No. The zodiac field is calculated from a function in the database. It doesn’t even exist as a column in the table.

What is the point of doing it this way?
you’d need to run a manual select
SELECT birthdate, zodiac(user_profiles.*)
or have a view
or …
birthdate does not exactly change so why go through all the pain?

Well, there’s your problem. Thanks for introducing me to index on expression but the zodiac field isn’t on the table, so Ecto can’t really do anything with it automatically. To access it, you’ll have to issue your own query with a select fragment to call the db function.

Though I agree with @andre1sk that I’m not seeing what this gains you. Birthdates don’t change, so your initial Ecto insert could calculate it from the birthdate and write it to a literal field in the table, which Ecto knows how to handle moving forward. Sure, that may cost a bit more disk space, but it’s not clear that’s really a problem you’re facing.

@andre1sk, @gregvaughn
I was thinking leaving this field editable for administrative tasks. Someone may want to correct the birth date.

The reason I am using the database to calculate the field is mostly for consistency of the data. Instead of having to check every time in a changeset for this change I leave it to the database to perform the checking and updating. I am thinking of it something like a database constraint/trigger.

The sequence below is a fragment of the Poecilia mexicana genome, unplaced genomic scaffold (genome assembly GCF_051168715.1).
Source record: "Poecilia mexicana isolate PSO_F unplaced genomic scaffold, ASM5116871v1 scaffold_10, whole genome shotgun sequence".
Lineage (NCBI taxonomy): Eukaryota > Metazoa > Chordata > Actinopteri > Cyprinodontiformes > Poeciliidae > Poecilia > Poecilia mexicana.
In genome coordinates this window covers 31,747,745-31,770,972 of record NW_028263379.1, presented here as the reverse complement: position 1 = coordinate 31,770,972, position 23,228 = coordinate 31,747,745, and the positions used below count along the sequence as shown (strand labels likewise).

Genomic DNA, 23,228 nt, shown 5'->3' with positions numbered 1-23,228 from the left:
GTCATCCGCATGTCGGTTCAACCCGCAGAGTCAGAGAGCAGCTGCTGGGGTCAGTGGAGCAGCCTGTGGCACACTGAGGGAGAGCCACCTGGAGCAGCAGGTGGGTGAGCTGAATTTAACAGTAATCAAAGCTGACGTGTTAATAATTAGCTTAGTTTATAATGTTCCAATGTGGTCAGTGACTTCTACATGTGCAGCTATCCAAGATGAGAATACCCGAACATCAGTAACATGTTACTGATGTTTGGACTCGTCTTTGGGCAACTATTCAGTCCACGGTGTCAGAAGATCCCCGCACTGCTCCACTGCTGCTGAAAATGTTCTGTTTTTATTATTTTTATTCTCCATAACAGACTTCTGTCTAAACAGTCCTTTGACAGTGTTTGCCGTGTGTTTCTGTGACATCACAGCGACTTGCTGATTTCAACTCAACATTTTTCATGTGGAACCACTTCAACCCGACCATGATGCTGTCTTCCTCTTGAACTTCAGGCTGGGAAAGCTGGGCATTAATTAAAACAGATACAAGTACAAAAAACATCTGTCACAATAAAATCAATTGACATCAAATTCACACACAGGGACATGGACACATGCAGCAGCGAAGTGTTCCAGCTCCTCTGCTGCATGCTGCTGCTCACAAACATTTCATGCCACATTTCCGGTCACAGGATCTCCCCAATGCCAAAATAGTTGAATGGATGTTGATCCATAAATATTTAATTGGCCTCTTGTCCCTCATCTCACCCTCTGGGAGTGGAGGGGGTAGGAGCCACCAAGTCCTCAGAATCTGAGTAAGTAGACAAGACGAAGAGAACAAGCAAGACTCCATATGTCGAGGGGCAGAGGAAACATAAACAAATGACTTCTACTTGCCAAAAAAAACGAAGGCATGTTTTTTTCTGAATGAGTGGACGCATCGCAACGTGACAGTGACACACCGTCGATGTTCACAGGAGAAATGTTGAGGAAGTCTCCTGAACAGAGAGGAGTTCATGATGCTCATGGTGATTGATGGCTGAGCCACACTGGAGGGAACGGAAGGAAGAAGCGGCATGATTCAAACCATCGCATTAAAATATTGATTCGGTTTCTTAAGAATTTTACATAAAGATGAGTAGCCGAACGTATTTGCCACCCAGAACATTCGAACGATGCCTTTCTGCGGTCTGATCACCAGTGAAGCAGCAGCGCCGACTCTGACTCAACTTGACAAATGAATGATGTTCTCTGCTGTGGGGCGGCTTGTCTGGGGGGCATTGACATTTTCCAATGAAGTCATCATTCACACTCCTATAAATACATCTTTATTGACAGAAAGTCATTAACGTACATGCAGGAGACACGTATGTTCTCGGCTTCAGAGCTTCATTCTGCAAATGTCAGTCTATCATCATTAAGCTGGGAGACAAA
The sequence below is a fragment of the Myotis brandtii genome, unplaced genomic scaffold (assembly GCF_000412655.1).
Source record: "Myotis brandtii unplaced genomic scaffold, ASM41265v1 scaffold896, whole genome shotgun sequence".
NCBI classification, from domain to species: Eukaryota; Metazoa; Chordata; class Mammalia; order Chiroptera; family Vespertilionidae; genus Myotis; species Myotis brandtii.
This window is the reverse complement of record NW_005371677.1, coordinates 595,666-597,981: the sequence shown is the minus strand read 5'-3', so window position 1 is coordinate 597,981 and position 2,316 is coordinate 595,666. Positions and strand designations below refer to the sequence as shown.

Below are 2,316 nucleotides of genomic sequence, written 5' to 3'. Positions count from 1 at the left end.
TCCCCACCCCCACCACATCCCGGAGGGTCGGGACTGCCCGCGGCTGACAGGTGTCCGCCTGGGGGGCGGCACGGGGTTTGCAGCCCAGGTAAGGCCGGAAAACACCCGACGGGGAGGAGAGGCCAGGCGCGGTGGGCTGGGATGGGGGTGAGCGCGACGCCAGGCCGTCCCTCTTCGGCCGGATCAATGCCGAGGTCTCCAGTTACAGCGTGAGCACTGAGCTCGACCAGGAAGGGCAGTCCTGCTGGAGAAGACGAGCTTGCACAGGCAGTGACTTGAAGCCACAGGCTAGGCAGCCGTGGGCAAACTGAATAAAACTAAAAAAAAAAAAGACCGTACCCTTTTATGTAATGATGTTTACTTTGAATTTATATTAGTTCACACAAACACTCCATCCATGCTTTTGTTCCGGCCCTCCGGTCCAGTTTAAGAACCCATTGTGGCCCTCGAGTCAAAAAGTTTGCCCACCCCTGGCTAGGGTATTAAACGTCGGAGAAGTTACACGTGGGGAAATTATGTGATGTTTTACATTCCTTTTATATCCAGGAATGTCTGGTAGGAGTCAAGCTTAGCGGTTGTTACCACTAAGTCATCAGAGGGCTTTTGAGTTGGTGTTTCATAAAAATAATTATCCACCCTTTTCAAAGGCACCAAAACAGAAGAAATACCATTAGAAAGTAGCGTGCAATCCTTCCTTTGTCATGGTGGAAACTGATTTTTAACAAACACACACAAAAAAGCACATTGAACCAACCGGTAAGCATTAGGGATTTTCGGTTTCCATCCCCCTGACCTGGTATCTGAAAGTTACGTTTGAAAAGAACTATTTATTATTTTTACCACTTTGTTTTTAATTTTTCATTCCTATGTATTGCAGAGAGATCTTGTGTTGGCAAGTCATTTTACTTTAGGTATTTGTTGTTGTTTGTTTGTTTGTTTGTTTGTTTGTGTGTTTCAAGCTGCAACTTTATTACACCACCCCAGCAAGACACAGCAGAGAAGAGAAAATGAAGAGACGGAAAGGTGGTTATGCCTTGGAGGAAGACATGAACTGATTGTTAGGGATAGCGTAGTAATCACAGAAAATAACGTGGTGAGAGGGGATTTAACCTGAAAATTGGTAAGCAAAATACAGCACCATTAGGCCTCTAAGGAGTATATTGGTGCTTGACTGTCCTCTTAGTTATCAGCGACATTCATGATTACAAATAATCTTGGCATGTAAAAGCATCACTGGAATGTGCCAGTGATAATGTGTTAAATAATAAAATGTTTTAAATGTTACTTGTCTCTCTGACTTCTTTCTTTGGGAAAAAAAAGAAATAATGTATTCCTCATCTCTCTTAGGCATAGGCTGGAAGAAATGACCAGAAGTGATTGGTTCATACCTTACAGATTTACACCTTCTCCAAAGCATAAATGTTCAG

Postgresql does provide tools for this kind of things. Why not use them?

Also from what I have tested Ecto can handle this transparently like a field in a schema.

iex(1)> Repo.get(UserProfile, 4)
[debug] QUERY OK source="user_profiles" db=46.0ms decode=27.3ms queue=0.2ms
SELECT u0."user_id", u0."first_name", u0."last_name", u0."birth_date", u0."area_of_residence_type", u0."area_of_residence", u0."zodiac", u0."country_code", u0."inserted_at", u0."updated_at" FROM "user_profiles" AS u0 WHERE (u0."user_id" = $1) [4]
%Mysite.Accounts.UserProfile{__meta__: #Ecto.Schema.Metadata<:loaded, "user_profiles">,
 area_of_residence: "Grand Canyon", area_of_residence_type: 0,
 birth_date: ~D[1965-02-02],
 country: #Ecto.Association.NotLoaded<association :country is not loaded>,
 country_code: "US", first_name: "John",
 inserted_at: ~N[2017-09-14 21:48:54.723199], last_name: "Doe",
 updated_at: ~N[2017-09-14 21:48:54.723199],
 user: #Ecto.Association.NotLoaded<association :user is not loaded>, user_id: 4,
 zodiac: "aqu"}
iex(8)> query = from p in UserProfile, select: [p.zodiac]
#Ecto.Query<from u in Mysite.Accounts.UserProfile, select: [u.zodiac]>
iex(9)> Repo.all query
[debug] QUERY OK source="user_profiles" db=39.6ms decode=0.1ms queue=0.2ms